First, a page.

Smart grid cyber security market to continue to grow, report finds
SUBNET Solutions Inc | Wednesday, September 19, 2012
Although there has been some talk that cyber security legislation will all but die out in the near future, a new report shows that the smart grid security market will not reflect this sentiment, and will likely see huge growth in the coming decade.
According to Channelnomics, a stronger cyber security market would benefit both utilities and consumers, as it would ensure the U.S. government and North American utilities would remain at the forefront of protection. A new suvey from ReportsnReports shows that the smart grid cyber security market is expected to climb from about $7.8 billion in 2011 to as much as 79 billion in 2020. The global market, with the exception of China, could grow at a CAGR of 21 percent in that same period. Including China, the growth rate will be closer to 40 percent.
The huge growth in the market will stem from more improvements in the smart grid in the next 10 years. This mass adoption will come as utilities look to install devices that can improve energy efficiency, cost-effectiveness and ease of implementation and management.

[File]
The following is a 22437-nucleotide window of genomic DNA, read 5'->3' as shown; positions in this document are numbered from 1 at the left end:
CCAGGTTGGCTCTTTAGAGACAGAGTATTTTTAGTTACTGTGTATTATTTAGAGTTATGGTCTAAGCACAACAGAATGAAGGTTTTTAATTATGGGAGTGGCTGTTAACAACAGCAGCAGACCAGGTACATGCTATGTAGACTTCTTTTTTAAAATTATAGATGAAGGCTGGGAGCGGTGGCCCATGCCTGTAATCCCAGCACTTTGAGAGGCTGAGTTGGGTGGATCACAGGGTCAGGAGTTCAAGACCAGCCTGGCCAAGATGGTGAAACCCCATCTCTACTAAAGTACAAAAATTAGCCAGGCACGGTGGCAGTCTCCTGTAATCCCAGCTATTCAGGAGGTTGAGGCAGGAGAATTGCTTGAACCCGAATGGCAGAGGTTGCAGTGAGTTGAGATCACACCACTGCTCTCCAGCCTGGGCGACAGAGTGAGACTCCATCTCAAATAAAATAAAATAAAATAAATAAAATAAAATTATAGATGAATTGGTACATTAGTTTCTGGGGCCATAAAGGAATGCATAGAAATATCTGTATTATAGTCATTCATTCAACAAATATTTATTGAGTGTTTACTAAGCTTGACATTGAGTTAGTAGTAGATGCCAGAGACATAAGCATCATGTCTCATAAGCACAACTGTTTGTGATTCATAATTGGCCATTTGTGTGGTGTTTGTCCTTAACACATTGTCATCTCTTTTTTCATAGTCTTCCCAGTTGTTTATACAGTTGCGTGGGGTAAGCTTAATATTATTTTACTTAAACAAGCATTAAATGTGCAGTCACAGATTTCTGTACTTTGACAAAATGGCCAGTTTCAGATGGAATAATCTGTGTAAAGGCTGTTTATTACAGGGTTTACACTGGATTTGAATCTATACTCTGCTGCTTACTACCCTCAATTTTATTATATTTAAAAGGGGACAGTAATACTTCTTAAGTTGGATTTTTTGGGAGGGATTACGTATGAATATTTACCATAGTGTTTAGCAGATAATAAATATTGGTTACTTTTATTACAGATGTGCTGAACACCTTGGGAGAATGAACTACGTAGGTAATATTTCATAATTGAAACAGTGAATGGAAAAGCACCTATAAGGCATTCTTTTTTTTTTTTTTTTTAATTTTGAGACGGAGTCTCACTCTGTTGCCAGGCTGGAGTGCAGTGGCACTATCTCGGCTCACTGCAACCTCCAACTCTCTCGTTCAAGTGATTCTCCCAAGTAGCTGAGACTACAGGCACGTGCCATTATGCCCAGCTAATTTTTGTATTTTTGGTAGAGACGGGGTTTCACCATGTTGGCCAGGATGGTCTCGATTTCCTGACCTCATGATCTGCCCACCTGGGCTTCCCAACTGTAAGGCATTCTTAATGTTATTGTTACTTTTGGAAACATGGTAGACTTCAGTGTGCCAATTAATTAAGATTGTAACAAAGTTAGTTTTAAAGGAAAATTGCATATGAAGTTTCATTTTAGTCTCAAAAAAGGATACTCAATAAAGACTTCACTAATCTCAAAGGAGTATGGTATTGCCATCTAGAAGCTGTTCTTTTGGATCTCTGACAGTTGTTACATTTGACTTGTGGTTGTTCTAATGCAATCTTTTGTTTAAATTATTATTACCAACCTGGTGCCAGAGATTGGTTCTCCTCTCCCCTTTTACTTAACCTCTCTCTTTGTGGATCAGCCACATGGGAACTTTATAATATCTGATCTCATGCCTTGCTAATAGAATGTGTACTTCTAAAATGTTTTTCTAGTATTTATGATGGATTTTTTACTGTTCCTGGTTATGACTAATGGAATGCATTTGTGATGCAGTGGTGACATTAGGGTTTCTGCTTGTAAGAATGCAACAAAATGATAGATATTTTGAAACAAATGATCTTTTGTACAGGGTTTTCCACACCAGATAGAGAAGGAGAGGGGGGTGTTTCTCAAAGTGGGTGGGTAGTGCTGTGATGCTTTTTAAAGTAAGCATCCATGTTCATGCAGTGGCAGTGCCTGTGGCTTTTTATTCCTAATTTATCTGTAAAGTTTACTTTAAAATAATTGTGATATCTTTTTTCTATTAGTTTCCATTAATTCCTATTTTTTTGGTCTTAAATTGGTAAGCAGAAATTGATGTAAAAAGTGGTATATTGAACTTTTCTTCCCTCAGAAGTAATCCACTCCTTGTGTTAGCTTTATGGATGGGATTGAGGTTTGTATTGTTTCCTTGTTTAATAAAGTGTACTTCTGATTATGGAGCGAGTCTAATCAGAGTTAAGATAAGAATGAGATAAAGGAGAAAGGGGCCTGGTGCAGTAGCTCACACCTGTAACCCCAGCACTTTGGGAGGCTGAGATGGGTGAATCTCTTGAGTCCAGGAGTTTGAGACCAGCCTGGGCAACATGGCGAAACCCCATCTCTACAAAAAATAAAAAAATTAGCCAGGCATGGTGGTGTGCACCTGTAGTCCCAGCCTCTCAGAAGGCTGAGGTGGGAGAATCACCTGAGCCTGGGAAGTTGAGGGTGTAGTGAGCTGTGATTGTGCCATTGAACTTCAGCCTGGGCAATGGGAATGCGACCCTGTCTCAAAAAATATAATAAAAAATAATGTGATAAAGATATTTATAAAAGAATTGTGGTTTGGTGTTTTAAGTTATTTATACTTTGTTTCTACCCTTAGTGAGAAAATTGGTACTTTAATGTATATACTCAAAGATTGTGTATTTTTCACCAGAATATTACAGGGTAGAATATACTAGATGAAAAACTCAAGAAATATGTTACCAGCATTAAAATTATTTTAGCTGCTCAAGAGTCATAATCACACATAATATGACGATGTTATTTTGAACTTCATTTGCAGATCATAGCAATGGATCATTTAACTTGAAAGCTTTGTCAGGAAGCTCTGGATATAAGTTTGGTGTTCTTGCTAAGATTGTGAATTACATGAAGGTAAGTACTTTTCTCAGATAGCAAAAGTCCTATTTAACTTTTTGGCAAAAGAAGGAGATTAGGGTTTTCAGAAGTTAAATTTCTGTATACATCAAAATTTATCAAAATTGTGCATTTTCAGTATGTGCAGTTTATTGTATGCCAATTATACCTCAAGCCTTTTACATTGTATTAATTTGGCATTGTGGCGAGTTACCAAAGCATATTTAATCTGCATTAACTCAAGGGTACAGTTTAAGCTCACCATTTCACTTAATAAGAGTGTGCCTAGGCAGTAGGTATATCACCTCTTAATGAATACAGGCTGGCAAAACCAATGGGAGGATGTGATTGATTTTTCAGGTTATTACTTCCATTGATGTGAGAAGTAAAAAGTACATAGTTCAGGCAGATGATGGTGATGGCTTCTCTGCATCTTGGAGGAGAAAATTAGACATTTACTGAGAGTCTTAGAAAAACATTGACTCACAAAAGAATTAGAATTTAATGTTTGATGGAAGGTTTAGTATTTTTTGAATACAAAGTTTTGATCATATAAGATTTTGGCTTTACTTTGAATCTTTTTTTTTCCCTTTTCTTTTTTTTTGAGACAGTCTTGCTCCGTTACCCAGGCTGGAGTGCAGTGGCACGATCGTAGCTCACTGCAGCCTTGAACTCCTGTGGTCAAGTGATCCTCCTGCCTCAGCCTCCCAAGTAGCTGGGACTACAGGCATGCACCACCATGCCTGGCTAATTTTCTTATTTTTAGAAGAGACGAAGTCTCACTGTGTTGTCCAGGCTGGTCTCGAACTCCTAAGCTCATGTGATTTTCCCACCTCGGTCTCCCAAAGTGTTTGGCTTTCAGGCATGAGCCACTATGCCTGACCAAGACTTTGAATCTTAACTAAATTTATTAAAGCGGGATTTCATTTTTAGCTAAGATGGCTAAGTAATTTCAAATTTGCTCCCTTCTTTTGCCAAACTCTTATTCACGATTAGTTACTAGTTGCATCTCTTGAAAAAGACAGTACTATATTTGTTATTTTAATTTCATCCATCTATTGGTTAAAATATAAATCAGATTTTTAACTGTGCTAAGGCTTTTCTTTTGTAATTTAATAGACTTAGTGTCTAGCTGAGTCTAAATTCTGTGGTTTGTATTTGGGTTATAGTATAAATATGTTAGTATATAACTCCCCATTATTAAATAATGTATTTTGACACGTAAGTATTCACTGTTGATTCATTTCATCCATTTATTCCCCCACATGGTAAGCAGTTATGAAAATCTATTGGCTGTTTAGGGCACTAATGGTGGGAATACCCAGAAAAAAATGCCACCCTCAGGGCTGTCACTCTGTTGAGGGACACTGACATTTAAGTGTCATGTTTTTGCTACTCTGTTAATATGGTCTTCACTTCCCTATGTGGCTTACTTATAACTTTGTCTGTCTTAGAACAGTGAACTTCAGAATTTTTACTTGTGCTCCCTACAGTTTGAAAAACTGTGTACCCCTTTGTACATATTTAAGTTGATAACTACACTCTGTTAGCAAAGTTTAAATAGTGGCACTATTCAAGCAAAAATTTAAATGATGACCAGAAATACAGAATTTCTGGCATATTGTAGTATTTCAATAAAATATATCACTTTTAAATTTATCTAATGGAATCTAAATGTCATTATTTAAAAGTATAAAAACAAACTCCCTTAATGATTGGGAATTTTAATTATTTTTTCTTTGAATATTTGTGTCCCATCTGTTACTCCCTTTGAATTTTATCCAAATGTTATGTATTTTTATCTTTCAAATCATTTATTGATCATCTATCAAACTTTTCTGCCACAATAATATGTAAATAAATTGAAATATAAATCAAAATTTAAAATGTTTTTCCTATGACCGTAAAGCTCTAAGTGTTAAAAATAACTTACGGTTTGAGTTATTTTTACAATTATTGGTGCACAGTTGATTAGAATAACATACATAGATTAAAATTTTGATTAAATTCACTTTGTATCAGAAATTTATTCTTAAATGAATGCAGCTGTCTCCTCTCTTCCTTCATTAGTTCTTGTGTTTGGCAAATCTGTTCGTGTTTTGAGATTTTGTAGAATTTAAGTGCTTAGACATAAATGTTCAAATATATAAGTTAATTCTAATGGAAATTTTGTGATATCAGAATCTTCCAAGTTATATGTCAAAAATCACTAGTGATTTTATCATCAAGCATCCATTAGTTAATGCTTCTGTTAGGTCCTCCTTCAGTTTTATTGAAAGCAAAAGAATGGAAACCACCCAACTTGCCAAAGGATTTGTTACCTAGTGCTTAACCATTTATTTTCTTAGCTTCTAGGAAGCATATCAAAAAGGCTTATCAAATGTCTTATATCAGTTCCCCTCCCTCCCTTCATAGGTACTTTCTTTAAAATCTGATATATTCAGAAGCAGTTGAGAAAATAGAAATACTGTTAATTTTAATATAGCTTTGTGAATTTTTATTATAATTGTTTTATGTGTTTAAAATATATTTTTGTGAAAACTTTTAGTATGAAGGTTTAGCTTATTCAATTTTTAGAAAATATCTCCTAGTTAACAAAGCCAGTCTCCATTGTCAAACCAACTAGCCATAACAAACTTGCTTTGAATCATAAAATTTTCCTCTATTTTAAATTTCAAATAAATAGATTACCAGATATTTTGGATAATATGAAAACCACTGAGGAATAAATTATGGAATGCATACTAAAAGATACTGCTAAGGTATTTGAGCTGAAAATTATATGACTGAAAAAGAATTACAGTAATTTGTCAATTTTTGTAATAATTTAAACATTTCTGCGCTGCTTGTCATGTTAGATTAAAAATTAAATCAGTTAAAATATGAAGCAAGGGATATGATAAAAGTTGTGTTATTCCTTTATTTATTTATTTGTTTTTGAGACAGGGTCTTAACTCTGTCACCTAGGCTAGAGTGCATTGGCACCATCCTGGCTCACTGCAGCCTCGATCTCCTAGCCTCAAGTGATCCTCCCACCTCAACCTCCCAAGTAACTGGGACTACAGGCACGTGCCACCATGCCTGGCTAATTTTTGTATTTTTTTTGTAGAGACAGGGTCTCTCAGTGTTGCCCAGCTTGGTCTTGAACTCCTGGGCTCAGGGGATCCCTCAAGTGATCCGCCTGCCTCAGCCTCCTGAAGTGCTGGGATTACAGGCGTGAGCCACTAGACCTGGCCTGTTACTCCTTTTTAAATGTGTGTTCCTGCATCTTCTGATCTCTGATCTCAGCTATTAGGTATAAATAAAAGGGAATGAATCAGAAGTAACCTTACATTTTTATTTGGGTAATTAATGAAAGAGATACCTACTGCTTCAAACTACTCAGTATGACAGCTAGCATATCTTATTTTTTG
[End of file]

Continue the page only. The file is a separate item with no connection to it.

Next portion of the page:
A recent Pike Research report found that analysts may look back on 2012 and declare it a year that was a turning point for the smart grid, when many grid operators were forced to improve their operational and financial value.
However, this proliferation of smart grid technology will also come at the cost of less security. With more utility assets connected to the internet or other easily accessible communication platforms, there will be a huge number of access points and vulnerabilities through which malware could enter - whether it is intentional or accidental.
This grave threat prompted the introduction Cyber Security Act of 2012, which contained measures that would encourage the development of standards that would protect critical infrastructure - including water supply, the electrical grid and power facilities - from crippling attacks that could lead to widespread blackouts.
Although the bill died out last week, there are still a number of federal standards that have been created to help protect the nation's critical infrastructure. The North American Electric Reliability Corporation (NERC), under the guidance of the Federal Energy Regulatory Commission (FERC), has developed its strict NERC CIP standards for utilities to follow.
SUBNET's NERC CIP solutions help utilities maintain strong cyber security standards across their enterprise and substations by leveraging existing IT assets, rather than performing costly hardware upgrades.
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